Academic journal article Twentieth Century Literature

A Scattering of Salts: Merrill's Temporal Innocence

Academic journal article Twentieth Century Literature

A Scattering of Salts: Merrill's Temporal Innocence

Article excerpt

In A Scattering of Salts the return of innocence "with a difference" (Poems 651) (1) is Merrill's aim and his subject. This volume's poems seek ways to combine innocence and experience, to achieve a renewal of innocence that does not deny knowledge, experience, or time. Merrill desires innocence as an openness to the possibilities of each new moment, a way to approach the present and future with potential for wonder and hope. But his is not an Adamic stance that erases the past, motivated by a will to what Emerson calls an "original relation to the universe" (3). (2) Neither is it an elegiac yearning for an idealized childhood or Milton's "native innocence" (373) prior to knowledge and guilt. (3) Rather, like Blake's, Merrill's innocence "dwells with Wisdom" (697). (4) Like Stevens in "The Auroras of Autumn," Merrill pursues innocence through confrontations with change and death. But Stevens struggles to find or imagine an innocence outside of time, "innocence/As pure principle" (361), not subject to mutability. (5) Merrill relinquishes desire for purity or transcendence and invents a contingent innocence that arises in time and is subject to change. (6) It is a shifting, dynamic balance of contraries, an ongoing poetic creation that does not reconcile opposites into harmonious simplicity. (7) Its aspects of youth and age, hope and dread, imagination and knowledge "dissolve/And meet in astounding images of order" (Merrill, Poems 11), the balance between opposing terms constantly changing. A Scattering of Salts invents a new figure for this complex innocence: a gem or crystal seen in its temporal, material process of becoming, a "bright alternation" (674) of crystallized form and contingent flux.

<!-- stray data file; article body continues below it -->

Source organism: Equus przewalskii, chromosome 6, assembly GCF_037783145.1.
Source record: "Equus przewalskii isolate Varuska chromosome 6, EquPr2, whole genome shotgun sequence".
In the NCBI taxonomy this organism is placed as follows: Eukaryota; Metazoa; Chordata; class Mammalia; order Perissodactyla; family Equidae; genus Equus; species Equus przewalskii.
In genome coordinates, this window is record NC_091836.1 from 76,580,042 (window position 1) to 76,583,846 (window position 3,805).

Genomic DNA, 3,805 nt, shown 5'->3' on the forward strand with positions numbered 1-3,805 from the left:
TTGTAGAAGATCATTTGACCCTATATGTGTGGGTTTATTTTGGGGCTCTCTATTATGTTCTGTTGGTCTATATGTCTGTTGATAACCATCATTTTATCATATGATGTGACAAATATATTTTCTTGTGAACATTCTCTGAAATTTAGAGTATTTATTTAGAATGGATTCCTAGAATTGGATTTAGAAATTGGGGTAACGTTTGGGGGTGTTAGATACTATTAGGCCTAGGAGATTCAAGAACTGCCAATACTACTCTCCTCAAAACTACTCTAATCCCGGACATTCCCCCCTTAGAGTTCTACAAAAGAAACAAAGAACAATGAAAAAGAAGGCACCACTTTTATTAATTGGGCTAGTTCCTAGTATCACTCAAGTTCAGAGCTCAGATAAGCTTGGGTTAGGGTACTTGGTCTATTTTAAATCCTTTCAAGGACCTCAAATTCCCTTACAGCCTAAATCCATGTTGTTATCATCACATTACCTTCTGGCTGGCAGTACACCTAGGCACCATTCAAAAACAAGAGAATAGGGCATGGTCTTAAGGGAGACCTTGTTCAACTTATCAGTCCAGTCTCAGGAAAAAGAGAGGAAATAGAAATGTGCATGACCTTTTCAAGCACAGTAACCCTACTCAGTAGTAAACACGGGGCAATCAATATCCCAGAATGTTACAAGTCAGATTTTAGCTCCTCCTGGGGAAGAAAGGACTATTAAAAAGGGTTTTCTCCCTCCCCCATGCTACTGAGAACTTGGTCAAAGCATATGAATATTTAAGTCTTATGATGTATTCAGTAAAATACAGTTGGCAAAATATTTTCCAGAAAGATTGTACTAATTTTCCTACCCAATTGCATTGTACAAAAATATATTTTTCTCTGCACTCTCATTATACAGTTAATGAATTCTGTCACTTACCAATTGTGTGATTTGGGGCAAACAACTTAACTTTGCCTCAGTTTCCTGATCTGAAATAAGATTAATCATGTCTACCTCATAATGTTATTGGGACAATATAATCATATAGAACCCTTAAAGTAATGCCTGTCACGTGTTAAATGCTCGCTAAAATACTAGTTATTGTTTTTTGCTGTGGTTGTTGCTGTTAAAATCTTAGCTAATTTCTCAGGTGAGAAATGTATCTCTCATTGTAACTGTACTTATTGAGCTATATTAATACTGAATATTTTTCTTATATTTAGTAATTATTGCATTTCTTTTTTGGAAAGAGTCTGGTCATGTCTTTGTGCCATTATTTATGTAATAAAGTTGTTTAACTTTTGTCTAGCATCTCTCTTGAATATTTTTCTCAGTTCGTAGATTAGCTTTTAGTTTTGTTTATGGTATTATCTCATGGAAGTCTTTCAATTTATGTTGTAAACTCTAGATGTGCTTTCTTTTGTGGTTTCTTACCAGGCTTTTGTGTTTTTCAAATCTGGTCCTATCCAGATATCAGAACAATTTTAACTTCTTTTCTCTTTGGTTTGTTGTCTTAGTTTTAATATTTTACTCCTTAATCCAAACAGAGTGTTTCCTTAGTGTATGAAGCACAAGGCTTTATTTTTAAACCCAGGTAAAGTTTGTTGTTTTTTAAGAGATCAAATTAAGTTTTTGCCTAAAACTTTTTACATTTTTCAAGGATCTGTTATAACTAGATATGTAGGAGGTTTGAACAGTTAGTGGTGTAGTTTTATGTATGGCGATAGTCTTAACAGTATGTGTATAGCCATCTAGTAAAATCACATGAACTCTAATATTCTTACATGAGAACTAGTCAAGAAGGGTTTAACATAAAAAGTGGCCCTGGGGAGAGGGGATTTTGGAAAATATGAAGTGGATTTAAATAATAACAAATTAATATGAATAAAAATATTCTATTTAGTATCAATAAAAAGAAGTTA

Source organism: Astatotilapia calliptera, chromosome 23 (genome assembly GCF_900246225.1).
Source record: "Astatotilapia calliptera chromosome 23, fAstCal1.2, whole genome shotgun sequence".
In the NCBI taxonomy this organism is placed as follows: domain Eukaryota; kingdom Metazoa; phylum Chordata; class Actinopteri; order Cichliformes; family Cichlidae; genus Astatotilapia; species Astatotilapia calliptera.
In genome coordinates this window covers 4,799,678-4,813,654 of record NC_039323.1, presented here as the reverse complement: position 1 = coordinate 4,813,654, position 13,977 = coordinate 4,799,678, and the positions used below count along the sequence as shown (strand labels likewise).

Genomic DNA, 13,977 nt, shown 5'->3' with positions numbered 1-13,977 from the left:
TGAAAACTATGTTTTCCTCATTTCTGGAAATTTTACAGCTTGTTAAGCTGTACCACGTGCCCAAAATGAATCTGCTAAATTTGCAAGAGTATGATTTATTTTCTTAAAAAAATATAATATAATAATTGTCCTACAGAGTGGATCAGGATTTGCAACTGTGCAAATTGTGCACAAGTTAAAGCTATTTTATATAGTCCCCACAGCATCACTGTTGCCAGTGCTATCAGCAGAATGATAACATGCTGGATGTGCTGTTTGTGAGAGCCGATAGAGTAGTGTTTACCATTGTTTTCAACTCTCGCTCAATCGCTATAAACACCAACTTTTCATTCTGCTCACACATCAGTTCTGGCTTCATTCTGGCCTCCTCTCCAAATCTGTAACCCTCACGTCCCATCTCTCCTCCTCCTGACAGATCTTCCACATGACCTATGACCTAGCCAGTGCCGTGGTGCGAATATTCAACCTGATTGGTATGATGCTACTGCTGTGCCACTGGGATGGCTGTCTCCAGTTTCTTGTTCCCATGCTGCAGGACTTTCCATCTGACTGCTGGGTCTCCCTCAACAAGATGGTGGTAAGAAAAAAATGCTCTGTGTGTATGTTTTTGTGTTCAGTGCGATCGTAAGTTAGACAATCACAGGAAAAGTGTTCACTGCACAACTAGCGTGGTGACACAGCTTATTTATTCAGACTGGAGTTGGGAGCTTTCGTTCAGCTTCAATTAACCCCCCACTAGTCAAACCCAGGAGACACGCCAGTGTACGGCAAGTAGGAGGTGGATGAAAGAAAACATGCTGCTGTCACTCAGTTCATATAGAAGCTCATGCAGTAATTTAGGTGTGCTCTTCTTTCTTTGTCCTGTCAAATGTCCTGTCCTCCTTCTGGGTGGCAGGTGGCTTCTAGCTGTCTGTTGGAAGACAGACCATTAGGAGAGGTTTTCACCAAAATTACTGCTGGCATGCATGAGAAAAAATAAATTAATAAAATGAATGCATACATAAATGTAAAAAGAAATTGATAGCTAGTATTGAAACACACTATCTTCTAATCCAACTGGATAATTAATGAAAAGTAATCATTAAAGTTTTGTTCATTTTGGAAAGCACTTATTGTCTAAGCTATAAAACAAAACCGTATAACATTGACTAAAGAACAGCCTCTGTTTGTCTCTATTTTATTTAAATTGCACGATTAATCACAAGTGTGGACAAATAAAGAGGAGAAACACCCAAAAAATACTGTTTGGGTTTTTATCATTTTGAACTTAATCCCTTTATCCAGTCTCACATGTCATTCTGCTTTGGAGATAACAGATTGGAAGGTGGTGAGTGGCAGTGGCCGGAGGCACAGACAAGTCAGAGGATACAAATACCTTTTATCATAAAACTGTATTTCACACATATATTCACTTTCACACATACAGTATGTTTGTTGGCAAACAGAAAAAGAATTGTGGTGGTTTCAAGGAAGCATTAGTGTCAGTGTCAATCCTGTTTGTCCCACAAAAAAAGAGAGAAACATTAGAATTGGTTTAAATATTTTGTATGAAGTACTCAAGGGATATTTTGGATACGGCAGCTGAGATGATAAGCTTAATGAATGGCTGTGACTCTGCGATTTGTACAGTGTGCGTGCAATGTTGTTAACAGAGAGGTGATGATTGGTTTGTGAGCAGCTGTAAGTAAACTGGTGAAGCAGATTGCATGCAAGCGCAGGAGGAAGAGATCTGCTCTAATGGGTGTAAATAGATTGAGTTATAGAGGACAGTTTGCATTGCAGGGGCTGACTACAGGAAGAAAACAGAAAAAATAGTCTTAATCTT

This volume's gems are very different from the static, decorative ones that encrust First Poems, those "emeralds ... sapphires ... pearls" that Richard Howard sees as the defining feature of that work (33). Howard reserves his praise for later poems that get "into the stream of occurrence" (13) and the unusual early poem that dismisses "jewels and emblems in favor of happenings" (12). (8) In A Scattering of Salts "Gemlike projects keep forming" (Poems 638), but they are products of "the stream of occurrence," "happenings" in motion and in time. Salts crystallize and dissolve; layers of calcium carbonate accrete to form a pearl, which in time is dropped back into the sea; "molecules" under heat and pressure are rearranged to form gemstones, and the same forces "de-crystallize" marble to "chalk" (606). The gem formation and chemical synthesis in "Press Release," the salts that dissolve and recrystallize in "A Downward Look" and "An Upward Look," the materials that undergo melting, cooling, and metamorphic or synthetic rearrangement in "A Look Askance," "Volcanic Holiday," "Alabaster," and "The Pyroxenes" all model an ongoing alternation between the achieved gem and the temporal dissolution out of which it arises and to which it returns. With its dynamic interaction of random fragments and ordered mirrors that create the appearance of symmetrical patterns--gemlike arrangements realized only momentarily--the kaleidoscope that appears in "Press Release" (638) offers one version of this process and a striking image of how the volume balances the aleatory and the constructed. (9)

Haunted by AIDS, Merrill in A Scattering of Salts is more aware than ever of the contingency of innocence, and more resolved to continue to build it anew. AIDS is a quiet but pervasive presence in the volume. It is there when a "computer virus" strikes the poet's laptop (635) and when "patrician cells await/Invasion by barbaric viruses" (641), when "The Monster" speaks from a Scottish loch--"They have diagnosed my presence, never found me. A shape-shifter, I mutate, I metastasize" (630)--and when "unheard ambulances" threaten to "wake the gray sleeper" (662). It is both an internal threat and a "Great Plague" (643) affecting a broader community. …

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